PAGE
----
The Spirit of Knitting (knitted doll)

4 09 2009

Yes, the spirit came to me 2 days ago and I have been busy designing and knitting him. lol!

A friend emailed me and asked if I would like to join a knitting contest. It has to be 4inches high and an ornament. I supposed it is for a christmas issue of a needlework magazine.

Anyway, I made initial drafts and develop the design.

P1010015

The patterns: I found this basic doll  of Carol Meldrum of the Knitted Icons book. I modified it so it would be 4 inches high. I designed the hat, scarf and would-be gown. I used the stitches in Reader´s Digest Complete Guide to Needlework.

The materials: I used a perle coton for the basic doll. A friend of a friend gave up crocheting a long time ago and I received his stash of perle coton. Fiberfill for stuffing. I mixed 2 strands DMC linen(ecru) with 1 strand Madeira Opal metallic thread (blue). The face details are made with 2 strands DMC navy blue. I used the finest double end knitting needles, those used for socks.

Work in Progress

Work in Progress

Then, I woke up today, Sept. 4, 2009, realizing my stitches are not that even after all. I am just not satisfied with my uneven tension. I still have to learn a lot. And so I gave up halfway and decided to keep the Spirit of Knitting to myself. I do not want to finish his blue lace jacket anymore. To make the enchanted needles, I took 2 toothpicks (with decorative ends) and cut it shorter, shaped the tips, and glued it to his hands. I made an enchanted ball of yarn with DMC linen thread and glued it on his other hand.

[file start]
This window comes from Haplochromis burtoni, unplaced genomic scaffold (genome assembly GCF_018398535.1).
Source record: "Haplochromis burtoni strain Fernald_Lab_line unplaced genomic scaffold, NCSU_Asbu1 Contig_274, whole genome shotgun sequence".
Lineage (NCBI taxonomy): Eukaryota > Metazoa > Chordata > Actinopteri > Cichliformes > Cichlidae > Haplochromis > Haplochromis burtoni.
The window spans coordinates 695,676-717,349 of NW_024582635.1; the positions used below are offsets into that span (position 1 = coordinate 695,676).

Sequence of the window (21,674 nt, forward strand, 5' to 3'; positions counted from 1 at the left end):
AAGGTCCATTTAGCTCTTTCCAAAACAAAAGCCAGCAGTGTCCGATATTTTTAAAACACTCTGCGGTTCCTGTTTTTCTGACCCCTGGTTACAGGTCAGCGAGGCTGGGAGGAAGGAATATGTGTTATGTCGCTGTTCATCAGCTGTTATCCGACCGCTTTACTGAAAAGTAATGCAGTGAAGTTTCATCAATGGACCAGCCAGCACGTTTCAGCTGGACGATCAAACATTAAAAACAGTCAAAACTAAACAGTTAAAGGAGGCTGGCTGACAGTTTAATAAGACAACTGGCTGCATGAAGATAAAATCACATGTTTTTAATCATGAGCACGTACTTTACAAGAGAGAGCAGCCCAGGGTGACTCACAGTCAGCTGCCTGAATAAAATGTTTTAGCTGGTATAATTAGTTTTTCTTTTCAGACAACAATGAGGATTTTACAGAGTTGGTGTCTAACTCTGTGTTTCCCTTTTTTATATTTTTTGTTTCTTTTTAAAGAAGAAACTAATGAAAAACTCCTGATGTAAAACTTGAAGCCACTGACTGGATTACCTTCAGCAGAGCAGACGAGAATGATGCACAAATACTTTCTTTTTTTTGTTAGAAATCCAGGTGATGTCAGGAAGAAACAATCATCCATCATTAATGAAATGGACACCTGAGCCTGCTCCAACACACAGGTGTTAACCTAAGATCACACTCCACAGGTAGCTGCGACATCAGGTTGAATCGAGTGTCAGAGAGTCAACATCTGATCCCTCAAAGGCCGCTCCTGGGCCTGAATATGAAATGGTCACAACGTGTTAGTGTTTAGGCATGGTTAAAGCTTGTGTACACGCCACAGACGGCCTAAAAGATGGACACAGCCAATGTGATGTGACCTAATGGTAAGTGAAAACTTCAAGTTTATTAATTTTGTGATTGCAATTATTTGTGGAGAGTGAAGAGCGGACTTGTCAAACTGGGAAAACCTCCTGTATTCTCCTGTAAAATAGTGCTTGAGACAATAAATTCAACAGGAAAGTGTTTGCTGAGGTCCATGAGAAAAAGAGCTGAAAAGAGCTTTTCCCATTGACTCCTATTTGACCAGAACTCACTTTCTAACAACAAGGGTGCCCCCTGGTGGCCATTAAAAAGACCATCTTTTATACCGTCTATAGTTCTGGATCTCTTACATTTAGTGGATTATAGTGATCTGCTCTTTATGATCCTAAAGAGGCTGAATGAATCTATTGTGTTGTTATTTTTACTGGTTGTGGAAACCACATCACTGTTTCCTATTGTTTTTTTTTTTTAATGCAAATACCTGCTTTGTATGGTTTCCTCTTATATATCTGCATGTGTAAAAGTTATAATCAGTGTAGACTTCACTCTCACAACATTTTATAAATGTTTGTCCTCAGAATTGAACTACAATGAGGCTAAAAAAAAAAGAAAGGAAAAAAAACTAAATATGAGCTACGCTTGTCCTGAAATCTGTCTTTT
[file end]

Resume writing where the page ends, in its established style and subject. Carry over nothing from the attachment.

The finished Spirit of Knitting

The finished Spirit of Knitting

The Spirit of Knitting appears before Sam, the knitted doll. 🙂
"You wished to be a real human? Sorry, wrong number."

"You wished to be a real human? Sorry, wrong number."

 

"Of course, you can´t see my clothes. It is enchanted too. You have to use your imagination. heehee!"

"Of course, you can´t see my clothes. It is enchanted too. You have to use your imagination. heehee!"

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Mola – reverse applique technique of the San Blas Kuna Indians

4 09 2009

While in Nordhorn, Germany, I found a Welt Laden (World Shop), which sells items of fair trade from industrial countries. Visit their german websites to see their “fair trade” products.

I wanted to buy a magnificent large quilt of batik scraps, but could not afford it. Fortunately, they have smaller appliques from the San Blas Kuna indians called mola. read more in Wikipedia.

They are so beautiful. The stitches and details are so fine. I swear I have not done so fine stitchery myself. The colors are pretty.

There are about 3-4 layers. The stitcher´s info are written on a piece of paper stitched at the back (you can see white stitches in front–they are not part of the design.)

Mola applique

Mola applique

I have been wanting to try applique and the San Blas Molas have always been inspiring me.
back of the applique

back of the applique

If you are interested to see larger molas, there are so many websites online. Like this one.







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